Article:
Together for Short Lives
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We welcome the progress that planners, funders and providers have made in making sure that children, young people and their families in Scotland can access the palliative care they need, where they need it. We join Children’s Hospices Across Scotland (CHAS) in calling on the next Scottish Government to continue sustainable funding for children’s hospice care over the next five years – and develop a new national plan for palliative care in Scotland that addresses the needs of children.

There are more than 16,700 babies, children and young people (aged 0-21) across Scotland who may die from a life-shortening condition.

SCYPPEx developed ‘A Framework for the Delivery of Palliative Care for Children and Young People in Scotland’. This was published in November 2012 by the Scottish Government with CEL 37 (2012), a directive to NHS Boards in Scotland.

In 2015, the Scottish Government published a new Strategic Framework for Action for Palliative and End of Life Care. In 2016, Together for Short Lives welcomed the announcement that the Scottish Government committed £30 million funding for CHAS as part of increased investment in children’s palliative care for the period 2016-21. The funding has provided approximately half of the agreed running costs of running CHAS.

Despite this progress, challenges remain. CHAS highlights that not all families in Scotland are equally able to access consistent 24/7 support for end of life care at home, if they choose it. Some NHS boards in Scotland are able to consistently offer this service. In NHS Ayrshire and Arran, the Paediatric Supportive Care Team was put in place specifically to address this issue. The team provides round the clock out of hours medical and nursing support to families in their chosen place of care. In Lothian, CHAS and NHS board provide the Care 24 Lothian service together, enabling children and their families access to specialist end of life care in their own home.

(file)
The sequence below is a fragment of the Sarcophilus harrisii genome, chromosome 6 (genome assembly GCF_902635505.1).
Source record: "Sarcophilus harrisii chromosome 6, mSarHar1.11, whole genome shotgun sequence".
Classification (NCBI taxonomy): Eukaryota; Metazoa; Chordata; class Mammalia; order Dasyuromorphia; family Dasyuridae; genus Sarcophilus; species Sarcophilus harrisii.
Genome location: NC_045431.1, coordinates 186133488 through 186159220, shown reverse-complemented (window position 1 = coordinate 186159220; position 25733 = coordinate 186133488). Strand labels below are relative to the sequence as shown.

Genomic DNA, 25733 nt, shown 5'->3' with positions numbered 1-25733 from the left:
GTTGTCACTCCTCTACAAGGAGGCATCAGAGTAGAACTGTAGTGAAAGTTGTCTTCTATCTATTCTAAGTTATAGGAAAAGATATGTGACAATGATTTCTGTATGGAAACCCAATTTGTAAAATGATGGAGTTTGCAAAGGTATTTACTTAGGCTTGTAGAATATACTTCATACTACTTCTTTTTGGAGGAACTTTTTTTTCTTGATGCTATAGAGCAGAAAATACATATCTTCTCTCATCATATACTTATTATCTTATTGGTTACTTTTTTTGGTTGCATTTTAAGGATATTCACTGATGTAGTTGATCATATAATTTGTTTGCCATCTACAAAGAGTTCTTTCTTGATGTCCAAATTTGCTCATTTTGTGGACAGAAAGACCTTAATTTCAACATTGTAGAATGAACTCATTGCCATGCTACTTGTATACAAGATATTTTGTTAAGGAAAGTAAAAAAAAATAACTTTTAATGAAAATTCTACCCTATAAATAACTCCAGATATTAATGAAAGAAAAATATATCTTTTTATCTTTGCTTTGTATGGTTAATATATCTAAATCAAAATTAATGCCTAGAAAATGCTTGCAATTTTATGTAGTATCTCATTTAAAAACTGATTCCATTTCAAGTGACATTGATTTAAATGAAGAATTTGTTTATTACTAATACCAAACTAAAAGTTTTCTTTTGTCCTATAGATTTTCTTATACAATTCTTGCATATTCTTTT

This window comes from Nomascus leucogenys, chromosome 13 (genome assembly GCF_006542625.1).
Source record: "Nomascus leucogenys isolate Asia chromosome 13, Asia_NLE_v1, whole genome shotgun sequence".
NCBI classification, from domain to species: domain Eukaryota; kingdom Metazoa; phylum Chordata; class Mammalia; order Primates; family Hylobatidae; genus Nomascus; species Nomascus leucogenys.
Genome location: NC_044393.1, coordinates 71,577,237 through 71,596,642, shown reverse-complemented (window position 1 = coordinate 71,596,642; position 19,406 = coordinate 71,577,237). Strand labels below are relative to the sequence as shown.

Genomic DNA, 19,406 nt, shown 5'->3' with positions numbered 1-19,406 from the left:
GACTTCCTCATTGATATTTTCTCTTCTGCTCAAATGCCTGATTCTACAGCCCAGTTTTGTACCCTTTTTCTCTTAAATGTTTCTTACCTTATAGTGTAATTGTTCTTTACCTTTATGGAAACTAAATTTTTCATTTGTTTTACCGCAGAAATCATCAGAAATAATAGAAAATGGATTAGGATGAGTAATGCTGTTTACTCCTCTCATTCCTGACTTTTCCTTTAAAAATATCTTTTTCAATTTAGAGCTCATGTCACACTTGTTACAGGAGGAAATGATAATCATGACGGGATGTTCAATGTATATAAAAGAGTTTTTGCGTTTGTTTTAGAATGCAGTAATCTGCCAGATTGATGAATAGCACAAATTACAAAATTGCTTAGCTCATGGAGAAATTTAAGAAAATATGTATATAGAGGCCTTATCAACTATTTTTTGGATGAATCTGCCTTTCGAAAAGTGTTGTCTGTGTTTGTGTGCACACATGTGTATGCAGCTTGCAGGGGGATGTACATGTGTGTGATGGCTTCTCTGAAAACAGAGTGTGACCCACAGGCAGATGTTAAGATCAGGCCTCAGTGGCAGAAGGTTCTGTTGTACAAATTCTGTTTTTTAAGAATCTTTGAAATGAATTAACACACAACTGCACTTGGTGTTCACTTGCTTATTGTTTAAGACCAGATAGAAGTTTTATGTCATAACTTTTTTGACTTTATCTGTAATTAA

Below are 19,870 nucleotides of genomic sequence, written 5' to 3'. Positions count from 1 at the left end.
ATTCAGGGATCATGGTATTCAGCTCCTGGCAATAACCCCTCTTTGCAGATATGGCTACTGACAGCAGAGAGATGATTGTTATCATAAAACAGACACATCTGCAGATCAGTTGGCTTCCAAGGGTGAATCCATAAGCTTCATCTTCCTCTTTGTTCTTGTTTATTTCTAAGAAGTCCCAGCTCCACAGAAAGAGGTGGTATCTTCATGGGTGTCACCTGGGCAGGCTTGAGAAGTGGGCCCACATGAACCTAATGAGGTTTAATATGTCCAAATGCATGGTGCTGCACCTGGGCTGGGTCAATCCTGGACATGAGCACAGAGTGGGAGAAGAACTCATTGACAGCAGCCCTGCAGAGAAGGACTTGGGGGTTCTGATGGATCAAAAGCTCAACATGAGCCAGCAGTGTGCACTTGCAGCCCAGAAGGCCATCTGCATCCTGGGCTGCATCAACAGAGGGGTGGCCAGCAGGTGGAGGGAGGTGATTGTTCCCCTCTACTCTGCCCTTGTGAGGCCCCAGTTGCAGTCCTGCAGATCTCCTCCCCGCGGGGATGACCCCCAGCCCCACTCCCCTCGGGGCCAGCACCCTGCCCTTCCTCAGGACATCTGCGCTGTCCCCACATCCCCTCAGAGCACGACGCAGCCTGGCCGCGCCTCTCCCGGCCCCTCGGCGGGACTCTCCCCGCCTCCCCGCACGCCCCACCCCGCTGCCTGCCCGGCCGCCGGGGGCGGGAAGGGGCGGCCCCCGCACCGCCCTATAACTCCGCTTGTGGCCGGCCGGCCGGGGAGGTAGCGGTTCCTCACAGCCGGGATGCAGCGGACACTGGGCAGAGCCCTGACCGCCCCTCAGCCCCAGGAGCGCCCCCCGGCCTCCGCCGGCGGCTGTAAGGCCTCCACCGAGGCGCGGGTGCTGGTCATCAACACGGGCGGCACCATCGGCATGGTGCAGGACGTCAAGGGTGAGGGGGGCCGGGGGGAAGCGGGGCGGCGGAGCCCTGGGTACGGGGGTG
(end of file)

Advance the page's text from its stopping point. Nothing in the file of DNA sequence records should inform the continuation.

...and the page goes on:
It is not currently possible to train in paediatric palliative medicine Scotland. Those wanting to do so currently have to apply to training programmes in England or Wales. Similarly, it is no longer possible to study for a community children’s nursing (CCN) qualification in Scotland. Some nurses are having to piece together modules from other courses, or are receiving local training which does not carry a qualification.

CHAS also highlight other challenges facing families in Scotland in:

  • accessing social care
  • managing the financial impact of caring for a seriously ill child
  • accessing toilets that meet their needs
  • ensuring smooth transitions between children’s and adult services – and access to age and developmentally appropriate care
  • access to bereavement support.

We join CHAS in calling on the next Scottish Government to:

  1. Continue sustainable funding for children’s hospice care in Scotland over the next five years.
  2. Develop a new national plan for palliative care in Scotland that addresses the needs of children.
  3. Introduce more specialist training for health and social care staff, to meet increasingly complex needs.
  4. Provide bespoke support for children living into adulthood.
  5. Provide better financial support for struggling families, including after a child dies.
Policy and influencing